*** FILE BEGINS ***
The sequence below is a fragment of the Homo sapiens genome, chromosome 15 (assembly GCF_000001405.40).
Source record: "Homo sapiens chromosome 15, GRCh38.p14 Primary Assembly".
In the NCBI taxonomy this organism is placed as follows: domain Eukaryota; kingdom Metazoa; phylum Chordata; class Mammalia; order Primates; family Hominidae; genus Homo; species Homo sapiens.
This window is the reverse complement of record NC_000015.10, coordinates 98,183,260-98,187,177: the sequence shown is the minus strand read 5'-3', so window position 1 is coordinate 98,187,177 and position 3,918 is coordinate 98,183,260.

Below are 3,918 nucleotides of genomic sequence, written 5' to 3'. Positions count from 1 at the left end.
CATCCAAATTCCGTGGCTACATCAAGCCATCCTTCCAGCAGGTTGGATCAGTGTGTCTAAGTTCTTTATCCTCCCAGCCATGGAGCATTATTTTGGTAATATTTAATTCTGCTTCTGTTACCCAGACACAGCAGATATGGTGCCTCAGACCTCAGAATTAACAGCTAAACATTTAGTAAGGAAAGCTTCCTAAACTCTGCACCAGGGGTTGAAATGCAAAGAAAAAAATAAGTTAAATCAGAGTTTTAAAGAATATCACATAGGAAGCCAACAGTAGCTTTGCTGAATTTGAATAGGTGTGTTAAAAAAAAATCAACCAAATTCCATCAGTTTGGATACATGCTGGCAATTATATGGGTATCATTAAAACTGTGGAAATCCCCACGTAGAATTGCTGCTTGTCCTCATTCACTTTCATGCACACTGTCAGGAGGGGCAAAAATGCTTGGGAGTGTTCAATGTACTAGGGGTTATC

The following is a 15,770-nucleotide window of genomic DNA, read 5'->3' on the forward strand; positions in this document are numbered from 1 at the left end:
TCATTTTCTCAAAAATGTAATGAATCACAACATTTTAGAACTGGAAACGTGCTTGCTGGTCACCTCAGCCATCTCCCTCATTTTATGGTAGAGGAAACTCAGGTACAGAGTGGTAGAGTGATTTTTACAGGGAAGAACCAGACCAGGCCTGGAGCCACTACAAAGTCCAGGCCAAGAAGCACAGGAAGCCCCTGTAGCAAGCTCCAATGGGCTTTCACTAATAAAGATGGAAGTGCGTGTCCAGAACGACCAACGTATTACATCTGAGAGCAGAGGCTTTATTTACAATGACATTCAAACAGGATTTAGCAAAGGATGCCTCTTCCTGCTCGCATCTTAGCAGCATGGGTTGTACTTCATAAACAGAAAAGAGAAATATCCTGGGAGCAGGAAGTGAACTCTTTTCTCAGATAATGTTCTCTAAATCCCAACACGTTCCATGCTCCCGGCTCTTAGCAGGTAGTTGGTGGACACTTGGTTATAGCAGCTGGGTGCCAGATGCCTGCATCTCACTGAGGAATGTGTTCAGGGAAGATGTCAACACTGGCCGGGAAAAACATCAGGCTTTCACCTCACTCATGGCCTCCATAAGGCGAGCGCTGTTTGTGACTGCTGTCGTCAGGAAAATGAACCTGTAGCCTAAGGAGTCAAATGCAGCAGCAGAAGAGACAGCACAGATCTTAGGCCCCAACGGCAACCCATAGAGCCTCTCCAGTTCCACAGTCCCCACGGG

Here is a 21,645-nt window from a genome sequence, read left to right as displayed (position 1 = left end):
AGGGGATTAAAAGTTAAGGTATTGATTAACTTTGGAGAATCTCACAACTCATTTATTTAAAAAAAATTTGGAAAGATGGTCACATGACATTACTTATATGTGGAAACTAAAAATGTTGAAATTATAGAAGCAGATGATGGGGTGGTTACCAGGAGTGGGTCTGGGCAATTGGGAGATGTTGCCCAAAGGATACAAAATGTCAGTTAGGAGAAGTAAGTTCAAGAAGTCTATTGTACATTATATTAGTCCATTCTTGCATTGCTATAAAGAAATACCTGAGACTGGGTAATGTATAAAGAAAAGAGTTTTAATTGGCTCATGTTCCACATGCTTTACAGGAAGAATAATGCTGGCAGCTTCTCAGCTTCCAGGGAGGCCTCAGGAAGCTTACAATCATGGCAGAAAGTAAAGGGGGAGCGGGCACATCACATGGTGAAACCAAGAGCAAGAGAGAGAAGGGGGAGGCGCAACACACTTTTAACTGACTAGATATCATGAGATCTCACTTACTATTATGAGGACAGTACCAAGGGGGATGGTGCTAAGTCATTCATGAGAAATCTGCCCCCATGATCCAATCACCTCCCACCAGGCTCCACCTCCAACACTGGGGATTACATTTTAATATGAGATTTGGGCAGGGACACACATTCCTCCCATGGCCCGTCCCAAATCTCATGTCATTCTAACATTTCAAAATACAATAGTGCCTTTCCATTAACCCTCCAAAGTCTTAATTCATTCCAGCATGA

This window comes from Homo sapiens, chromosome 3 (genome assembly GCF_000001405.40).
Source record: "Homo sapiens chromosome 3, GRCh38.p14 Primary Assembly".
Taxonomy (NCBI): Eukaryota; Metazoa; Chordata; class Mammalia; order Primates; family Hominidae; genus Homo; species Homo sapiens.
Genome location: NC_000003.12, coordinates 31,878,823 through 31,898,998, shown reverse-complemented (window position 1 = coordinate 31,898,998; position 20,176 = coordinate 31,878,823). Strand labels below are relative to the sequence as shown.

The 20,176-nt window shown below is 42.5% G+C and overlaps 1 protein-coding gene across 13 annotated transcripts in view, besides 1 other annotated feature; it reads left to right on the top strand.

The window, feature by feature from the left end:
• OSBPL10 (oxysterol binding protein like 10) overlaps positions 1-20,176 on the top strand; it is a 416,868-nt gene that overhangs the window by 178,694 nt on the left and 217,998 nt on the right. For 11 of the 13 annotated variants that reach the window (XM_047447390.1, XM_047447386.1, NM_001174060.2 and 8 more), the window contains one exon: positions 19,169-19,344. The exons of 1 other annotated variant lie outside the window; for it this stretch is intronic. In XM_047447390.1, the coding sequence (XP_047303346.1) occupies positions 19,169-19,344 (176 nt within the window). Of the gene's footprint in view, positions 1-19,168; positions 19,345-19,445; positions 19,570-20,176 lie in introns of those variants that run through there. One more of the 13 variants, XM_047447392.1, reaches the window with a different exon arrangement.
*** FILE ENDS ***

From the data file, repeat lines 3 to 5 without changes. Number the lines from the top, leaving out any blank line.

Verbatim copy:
In the NCBI taxonomy this organism is placed as follows: domain Eukaryota; kingdom Metazoa; phylum Chordata; class Mammalia; order Primates; family Hominidae; genus Homo; species Homo sapiens.
This window is the reverse complement of record NC_000015.10, coordinates 98,183,260-98,187,177: the sequence shown is the minus strand read 5'-3', so window position 1 is coordinate 98,187,177 and position 3,918 is coordinate 98,183,260.

Below are 3,918 nucleotides of genomic sequence, written 5' to 3'. Positions count from 1 at the left end.